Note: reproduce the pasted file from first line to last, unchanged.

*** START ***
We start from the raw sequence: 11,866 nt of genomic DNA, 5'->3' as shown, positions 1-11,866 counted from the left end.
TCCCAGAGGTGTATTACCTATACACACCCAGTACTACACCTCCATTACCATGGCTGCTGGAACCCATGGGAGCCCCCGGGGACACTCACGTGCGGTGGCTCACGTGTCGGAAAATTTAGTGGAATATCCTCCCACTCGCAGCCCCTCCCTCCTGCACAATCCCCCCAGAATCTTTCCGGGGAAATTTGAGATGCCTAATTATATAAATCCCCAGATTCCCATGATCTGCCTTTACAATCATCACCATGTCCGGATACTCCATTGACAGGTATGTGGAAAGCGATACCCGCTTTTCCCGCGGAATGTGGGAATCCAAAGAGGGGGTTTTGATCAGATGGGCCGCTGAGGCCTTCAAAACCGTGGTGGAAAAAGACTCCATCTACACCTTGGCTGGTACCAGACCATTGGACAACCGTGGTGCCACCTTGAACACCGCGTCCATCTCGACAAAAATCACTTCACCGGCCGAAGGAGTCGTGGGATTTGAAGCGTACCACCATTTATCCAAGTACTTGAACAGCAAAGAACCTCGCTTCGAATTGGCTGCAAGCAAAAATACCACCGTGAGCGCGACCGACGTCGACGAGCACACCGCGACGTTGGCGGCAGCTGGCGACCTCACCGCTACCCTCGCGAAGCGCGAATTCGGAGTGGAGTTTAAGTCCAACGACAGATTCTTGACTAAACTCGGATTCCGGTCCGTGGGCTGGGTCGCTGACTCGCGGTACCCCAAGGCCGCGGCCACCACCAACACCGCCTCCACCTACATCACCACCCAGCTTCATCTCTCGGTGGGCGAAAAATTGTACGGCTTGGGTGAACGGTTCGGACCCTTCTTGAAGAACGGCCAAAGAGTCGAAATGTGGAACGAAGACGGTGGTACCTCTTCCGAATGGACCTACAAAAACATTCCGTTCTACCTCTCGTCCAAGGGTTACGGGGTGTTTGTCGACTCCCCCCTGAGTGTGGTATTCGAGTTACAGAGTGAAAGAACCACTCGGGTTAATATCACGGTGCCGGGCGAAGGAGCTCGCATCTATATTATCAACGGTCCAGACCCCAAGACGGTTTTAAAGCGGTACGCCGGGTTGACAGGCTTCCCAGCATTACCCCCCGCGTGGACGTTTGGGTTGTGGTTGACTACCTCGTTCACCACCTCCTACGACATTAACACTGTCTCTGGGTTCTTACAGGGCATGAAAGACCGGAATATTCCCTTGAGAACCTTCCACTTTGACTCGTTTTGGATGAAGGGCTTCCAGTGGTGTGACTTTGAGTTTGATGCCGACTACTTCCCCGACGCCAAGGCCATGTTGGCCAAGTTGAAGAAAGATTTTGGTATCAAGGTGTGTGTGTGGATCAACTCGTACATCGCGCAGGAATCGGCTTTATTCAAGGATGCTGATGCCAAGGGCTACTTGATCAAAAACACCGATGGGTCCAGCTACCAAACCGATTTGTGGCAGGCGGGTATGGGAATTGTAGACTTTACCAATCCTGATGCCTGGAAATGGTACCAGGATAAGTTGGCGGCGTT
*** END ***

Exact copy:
We start from the raw sequence: 11,866 nt of genomic DNA, 5'->3' as shown, positions 1-11,866 counted from the left end.
TCCCAGAGGTGTATTACCTATACACACCCAGTACTACACCTCCATTACCATGGCTGCTGGAACCCATGGGAGCCCCCGGGGACACTCACGTGCGGTGGCTCACGTGTCGGAAAATTTAGTGGAATATCCTCCCACTCGCAGCCCCTCCCTCCTGCACAATCCCCCCAGAATCTTTCCGGGGAAATTTGAGATGCCTAATTATATAAATCCCCAGATTCCCATGATCTGCCTTTACAATCATCACCATGTCCGGATACTCCATTGACAGGTATGTGGAAAGCGATACCCGCTTTTCCCGCGGAATGTGGGAATCCAAAGAGGGGGTTTTGATCAGATGGGCCGCTGAGGCCTTCAAAACCGTGGTGGAAAAAGACTCCATCTACACCTTGGCTGGTACCAGACCATTGGACAACCGTGGTGCCACCTTGAACACCGCGTCCATCTCGACAAAAATCACTTCACCGGCCGAAGGAGTCGTGGGATTTGAAGCGTACCACCATTTATCCAAGTACTTGAACAGCAAAGAACCTCGCTTCGAATTGGCTGCAAGCAAAAATACCACCGTGAGCGCGACCGACGTCGACGAGCACACCGCGACGTTGGCGGCAGCTGGCGACCTCACCGCTACCCTCGCGAAGCGCGAATTCGGAGTGGAGTTTAAGTCCAACGACAGATTCTTGACTAAACTCGGATTCCGGTCCGTGGGCTGGGTCGCTGACTCGCGGTACCCCAAGGCCGCGGCCACCACCAACACCGCCTCCACCTACATCACCACCCAGCTTCATCTCTCGGTGGGCGAAAAATTGTACGGCTTGGGTGAACGGTTCGGACCCTTCTTGAAGAACGGCCAAAGAGTCGAAATGTGGAACGAAGACGGTGGTACCTCTTCCGAATGGACCTACAAAAACATTCCGTTCTACCTCTCGTCCAAGGGTTACGGGGTGTTTGTCGACTCCCCCCTGAGTGTGGTATTCGAGTTACAGAGTGAAAGAACCACTCGGGTTAATATCACGGTGCCGGGCGAAGGAGCTCGCATCTATATTATCAACGGTCCAGACCCCAAGACGGTTTTAAAGCGGTACGCCGGGTTGACAGGCTTCCCAGCATTACCCCCCGCGTGGACGTTTGGGTTGTGGTTGACTACCTCGTTCACCACCTCCTACGACATTAACACTGTCTCTGGGTTCTTACAGGGCATGAAAGACCGGAATATTCCCTTGAGAACCTTCCACTTTGACTCGTTTTGGATGAAGGGCTTCCAGTGGTGTGACTTTGAGTTTGATGCCGACTACTTCCCCGACGCCAAGGCCATGTTGGCCAAGTTGAAGAAAGATTTTGGTATCAAGGTGTGTGTGTGGATCAACTCGTACATCGCGCAGGAATCGGCTTTATTCAAGGATGCTGATGCCAAGGGCTACTTGATCAAAAACACCGATGGGTCCAGCTACCAAACCGATTTGTGGCAGGCGGGTATGGGAATTGTAGACTTTACCAATCCTGATGCCTGGAAATGGTACCAGGATAAGTTGGCGGCGTT